Kon and the Death Princess are the most powerful people, but in Volume 2 I turn that on its head with characters who discover new things about themselves — they take center stage, not to make a pun. I also love building up characters readers may have underestimated at the start of the series.
Do the magical abilities of the all-new characters in Volume 2 affect this power structure?
Yeah, absolutely. In Volume 1, Hank takes the reader along in discovering the world of magic. In Volume 2 we take a look at what Hank’s everyday life is like before he was swept into this quest. We meet his agent, a character I really like [Laughs], and we meet other characters who were around in Las Vegas we haven’t delved into yet — both new and returning. Since Volume 1 Hank and his cat Sparkles adopted a big giant pet that’s getting a bigger role in the 10-For-10 “Charismagic.” If the first volume was surrounding the world of magic, this second volume is focusing on the world of Hank and humans. The question has become: how does Hank’s ability to vanish affect the humans in his life?
Do you address the cliffhanger at the end of Volume 1 involving two major players in Hank’s life?
Yes. They’re the main antagonists Hank, Sudana and Sparkles have to topple. This strengthens Hank’s relationship with Sudana — these characters are so close to him and this is all new to Hank. Where we left Sudana and Hank at the end of Volume 1 there was closure but also this felling of “hey, what’s going on with these two?” I don’t waste any time — the first issue could very easily be an issue #7 with new aspects to bring in new readers. I’m big on continuity — I don’t change the status quo for no reason.
Who’s the target audience for “Charismagic,” the new volume in particular? Obviously you want to keep the readers of Volume 1 and “Death Princess,” but what type of new blood is your main draw?
While working on Volume 2 I’ve considered what are new readers looking for to attract them to the book? “Charismagic” has been pegged as a fantasy action adventure story but it’s so much more than that — I’m big on fantasy. There’s so much you can do with the fantasy genre. We’re adding new chapters and layers to the story that don’t necessarily focus on our main hero Hank. I’m not holding back in terms of what we’re presenting — this is where you’ll see the main scope of just how big everything in “Charismagic” is. The first volume took place on Earth and other realms, the “Death Princess” took place in the past but now in this second volume everything comes crashing together. “Death Princess” characters appear in Volume 2 — we’re expanding the world and we want new readers. Hey, “Harry Potter’s” over so if you need that magic fix, we have it.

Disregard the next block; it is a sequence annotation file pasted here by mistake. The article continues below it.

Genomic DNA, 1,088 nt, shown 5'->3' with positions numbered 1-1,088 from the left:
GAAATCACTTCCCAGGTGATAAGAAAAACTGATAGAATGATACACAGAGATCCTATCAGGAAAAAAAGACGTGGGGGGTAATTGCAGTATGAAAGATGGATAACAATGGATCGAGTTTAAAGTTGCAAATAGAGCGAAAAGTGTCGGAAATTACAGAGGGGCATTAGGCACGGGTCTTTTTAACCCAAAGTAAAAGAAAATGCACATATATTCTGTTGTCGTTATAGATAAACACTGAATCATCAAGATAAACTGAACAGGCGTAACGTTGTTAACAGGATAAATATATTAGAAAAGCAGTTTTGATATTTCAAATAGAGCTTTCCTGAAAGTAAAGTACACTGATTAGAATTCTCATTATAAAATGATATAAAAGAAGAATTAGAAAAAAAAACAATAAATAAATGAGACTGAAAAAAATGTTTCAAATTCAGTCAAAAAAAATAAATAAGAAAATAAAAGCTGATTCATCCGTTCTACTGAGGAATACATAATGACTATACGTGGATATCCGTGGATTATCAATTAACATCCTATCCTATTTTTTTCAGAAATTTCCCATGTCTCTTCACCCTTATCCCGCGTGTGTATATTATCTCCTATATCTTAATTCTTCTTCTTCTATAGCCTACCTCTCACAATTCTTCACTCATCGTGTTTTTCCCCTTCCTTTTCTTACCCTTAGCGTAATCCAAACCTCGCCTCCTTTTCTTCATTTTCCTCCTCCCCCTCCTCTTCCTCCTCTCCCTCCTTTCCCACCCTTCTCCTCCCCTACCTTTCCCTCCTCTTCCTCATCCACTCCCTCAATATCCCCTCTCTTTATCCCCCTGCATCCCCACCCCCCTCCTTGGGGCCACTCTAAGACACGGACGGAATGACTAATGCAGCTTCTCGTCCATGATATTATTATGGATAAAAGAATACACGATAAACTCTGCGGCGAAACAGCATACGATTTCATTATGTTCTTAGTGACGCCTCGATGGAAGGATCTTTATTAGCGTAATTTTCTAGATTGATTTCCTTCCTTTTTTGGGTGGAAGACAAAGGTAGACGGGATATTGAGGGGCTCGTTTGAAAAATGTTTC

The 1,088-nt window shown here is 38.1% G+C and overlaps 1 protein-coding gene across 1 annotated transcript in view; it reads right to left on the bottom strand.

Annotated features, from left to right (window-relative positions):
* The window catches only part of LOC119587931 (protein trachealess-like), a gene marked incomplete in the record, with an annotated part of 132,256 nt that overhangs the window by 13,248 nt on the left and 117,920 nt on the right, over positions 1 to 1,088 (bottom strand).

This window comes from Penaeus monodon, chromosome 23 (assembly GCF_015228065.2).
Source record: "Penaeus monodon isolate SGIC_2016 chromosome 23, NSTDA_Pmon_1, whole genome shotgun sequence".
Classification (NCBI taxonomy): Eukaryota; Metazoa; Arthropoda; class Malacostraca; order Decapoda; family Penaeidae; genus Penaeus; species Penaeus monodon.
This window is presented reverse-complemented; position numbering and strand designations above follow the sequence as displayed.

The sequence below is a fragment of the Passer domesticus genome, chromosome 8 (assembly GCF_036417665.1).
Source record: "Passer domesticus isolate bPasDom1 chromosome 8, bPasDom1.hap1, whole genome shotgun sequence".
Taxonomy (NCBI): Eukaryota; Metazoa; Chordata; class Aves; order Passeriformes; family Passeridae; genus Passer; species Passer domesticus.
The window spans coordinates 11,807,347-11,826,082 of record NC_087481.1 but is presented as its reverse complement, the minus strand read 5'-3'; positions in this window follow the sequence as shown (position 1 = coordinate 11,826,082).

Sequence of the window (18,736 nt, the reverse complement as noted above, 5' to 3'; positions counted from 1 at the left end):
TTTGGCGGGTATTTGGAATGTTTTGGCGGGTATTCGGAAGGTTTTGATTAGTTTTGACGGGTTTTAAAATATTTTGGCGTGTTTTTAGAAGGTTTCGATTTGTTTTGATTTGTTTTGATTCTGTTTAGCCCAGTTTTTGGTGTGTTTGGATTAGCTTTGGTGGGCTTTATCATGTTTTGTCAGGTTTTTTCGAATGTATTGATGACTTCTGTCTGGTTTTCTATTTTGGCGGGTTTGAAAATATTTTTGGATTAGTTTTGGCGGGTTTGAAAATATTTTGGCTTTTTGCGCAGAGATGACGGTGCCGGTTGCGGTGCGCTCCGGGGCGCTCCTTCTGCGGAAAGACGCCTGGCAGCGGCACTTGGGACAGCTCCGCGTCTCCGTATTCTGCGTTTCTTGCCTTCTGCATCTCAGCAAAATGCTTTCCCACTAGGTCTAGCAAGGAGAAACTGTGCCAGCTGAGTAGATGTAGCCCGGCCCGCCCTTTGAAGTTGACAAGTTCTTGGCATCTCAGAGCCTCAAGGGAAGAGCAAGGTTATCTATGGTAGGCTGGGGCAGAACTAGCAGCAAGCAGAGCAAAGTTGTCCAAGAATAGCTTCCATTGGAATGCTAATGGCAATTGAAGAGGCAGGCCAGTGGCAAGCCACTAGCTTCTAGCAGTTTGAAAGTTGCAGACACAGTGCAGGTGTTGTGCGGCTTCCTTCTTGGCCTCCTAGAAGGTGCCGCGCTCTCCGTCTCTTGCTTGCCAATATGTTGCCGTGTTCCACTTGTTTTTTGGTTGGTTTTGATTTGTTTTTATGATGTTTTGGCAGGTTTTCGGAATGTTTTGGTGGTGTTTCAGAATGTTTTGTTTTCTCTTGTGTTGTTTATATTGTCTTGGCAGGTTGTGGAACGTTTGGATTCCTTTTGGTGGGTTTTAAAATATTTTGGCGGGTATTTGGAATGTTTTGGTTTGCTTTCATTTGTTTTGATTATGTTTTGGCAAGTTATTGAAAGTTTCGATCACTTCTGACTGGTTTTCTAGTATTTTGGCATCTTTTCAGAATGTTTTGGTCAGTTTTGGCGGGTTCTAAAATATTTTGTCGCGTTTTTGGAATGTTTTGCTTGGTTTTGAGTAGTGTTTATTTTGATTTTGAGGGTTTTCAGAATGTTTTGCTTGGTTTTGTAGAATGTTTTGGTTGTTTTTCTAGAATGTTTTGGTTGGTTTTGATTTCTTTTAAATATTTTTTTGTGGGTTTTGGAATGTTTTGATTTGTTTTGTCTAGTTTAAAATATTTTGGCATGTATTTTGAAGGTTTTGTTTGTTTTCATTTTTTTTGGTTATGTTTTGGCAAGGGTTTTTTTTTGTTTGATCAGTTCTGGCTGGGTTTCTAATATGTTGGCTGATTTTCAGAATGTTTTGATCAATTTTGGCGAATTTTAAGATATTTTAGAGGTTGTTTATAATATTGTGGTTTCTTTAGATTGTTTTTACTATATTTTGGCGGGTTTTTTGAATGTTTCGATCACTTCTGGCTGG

Can you expand on the character carryover from the “Death Princess” miniseries to Volume 2?
Absolutely. Kon the wizard is our link from the first volume into “Death Princess” where we are introduced a new cast. I’ve always planned to bring them back — the first issue of Volume 2 you see one returning character immediately. This is an example of where if you read Volume 1 and “Death Princess” you’ll start to get those hidden gems of continuity. If you didn’t read those stories, this is an instance of a new character to check out which should inspire a reading of the earlier work. The strongest aspects of “Charismagic” are the art and story. We hit snags in Volume 1 with delays but I’m happy with how we closed it out. At this point in comics it’s really sink or swim and I’m grateful for the opportunity to create Volume 2. It makes me want to do a better job and put even more into it.
Is the new “Charismagic” series going to stick to a monthly shipping schedule?
Issues #0 and #1 of the first volume sold really well but the book hit a delay, I’m not going to lie — some serious delays around #3 and #4. We thankfully fixed it, releasing the last few issues on time which lead right into “Death Princess,” so what we lost in delays allowed us to luckily pick up speed on all the new stuff. The time’s right for people to jump into Volume 2. I’m looking at art pages from the end of Volume 2 #3, so yeah — there won’t be any delays this time.
Colorist Emilio Lopez plays a key element in relaying information to the reader and influencing the story in more than just mood lighting. What’s your working relationship like?